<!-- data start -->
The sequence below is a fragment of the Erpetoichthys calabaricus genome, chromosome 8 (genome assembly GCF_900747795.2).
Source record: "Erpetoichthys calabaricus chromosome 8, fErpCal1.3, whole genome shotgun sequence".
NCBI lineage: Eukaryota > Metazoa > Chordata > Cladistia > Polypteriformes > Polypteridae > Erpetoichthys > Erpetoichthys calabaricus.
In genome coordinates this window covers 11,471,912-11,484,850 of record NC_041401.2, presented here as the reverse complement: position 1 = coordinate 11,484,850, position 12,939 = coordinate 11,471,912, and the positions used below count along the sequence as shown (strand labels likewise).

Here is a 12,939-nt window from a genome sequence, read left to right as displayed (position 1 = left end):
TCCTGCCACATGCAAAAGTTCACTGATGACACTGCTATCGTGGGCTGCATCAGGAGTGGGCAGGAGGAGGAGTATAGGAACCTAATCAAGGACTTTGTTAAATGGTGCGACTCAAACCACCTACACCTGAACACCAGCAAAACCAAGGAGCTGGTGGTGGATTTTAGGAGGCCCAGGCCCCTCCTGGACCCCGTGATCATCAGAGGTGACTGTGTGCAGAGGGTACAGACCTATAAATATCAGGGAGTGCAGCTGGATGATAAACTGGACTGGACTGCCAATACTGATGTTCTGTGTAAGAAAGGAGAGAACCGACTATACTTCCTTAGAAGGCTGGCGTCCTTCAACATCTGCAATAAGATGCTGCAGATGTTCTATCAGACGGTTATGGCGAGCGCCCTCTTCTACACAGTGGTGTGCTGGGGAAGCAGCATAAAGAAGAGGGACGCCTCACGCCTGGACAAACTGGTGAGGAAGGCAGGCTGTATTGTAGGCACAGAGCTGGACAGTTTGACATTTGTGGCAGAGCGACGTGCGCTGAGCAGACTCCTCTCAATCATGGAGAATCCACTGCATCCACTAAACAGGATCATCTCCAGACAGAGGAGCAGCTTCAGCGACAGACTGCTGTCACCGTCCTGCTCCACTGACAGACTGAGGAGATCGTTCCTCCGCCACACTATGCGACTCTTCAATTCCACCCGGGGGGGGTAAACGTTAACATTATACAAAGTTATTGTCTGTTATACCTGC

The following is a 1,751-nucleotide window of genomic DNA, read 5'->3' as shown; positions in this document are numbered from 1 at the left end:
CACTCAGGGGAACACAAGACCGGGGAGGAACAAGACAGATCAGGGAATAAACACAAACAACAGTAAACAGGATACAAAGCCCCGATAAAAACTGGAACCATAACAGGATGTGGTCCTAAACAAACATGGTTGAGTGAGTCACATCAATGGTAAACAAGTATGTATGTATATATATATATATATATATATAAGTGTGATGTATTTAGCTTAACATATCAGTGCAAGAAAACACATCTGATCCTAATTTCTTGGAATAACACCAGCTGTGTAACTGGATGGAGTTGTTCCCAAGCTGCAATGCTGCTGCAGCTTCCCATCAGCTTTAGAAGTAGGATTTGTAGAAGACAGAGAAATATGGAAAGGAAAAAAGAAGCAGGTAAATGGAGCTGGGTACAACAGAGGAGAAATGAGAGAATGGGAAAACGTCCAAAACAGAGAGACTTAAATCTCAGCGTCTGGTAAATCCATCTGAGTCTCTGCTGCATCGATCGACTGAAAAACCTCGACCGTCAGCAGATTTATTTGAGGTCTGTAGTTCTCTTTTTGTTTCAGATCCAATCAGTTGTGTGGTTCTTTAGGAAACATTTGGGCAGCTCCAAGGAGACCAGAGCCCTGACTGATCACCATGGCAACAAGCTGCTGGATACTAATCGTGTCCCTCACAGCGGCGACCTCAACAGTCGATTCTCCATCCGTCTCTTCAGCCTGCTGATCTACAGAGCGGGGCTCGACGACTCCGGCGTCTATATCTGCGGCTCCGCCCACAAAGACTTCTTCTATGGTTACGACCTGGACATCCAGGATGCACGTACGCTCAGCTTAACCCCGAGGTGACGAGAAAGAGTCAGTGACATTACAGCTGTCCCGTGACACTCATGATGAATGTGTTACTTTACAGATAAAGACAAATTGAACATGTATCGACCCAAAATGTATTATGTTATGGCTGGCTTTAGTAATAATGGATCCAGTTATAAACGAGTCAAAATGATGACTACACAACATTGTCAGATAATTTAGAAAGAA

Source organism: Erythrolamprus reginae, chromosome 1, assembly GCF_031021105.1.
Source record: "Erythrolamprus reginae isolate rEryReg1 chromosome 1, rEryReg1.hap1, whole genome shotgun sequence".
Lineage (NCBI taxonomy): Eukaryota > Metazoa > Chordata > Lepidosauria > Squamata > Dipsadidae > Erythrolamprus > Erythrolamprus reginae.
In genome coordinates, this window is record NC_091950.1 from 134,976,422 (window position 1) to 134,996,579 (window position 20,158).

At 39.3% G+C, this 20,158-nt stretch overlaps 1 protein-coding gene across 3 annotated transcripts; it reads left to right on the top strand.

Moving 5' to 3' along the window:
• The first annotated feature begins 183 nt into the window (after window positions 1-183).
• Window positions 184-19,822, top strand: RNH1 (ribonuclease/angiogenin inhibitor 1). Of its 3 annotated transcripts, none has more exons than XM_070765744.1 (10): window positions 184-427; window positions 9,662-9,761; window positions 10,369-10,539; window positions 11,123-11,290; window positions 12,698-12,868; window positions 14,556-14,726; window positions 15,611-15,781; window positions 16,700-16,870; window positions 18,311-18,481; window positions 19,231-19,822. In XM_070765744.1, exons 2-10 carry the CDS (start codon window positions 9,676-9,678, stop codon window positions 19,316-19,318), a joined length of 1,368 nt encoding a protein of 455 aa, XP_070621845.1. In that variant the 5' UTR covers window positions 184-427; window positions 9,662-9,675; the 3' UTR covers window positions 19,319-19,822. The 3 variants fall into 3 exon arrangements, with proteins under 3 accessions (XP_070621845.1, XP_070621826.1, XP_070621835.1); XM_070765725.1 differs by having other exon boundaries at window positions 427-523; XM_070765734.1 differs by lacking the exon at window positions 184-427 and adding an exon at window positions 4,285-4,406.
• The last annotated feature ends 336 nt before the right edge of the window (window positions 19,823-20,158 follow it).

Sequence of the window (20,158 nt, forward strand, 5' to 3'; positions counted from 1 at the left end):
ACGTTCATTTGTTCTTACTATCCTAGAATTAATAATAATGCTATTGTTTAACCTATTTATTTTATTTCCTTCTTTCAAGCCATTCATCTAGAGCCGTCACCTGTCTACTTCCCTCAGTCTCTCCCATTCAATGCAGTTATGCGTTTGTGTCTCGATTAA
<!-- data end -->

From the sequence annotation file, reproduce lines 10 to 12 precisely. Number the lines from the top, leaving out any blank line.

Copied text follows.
Source record: "Erythrolamprus reginae isolate rEryReg1 chromosome 1, rEryReg1.hap1, whole genome shotgun sequence".
Lineage (NCBI taxonomy): Eukaryota > Metazoa > Chordata > Lepidosauria > Squamata > Dipsadidae > Erythrolamprus > Erythrolamprus reginae.
In genome coordinates, this window is record NC_091950.1 from 134,976,422 (window position 1) to 134,996,579 (window position 20,158).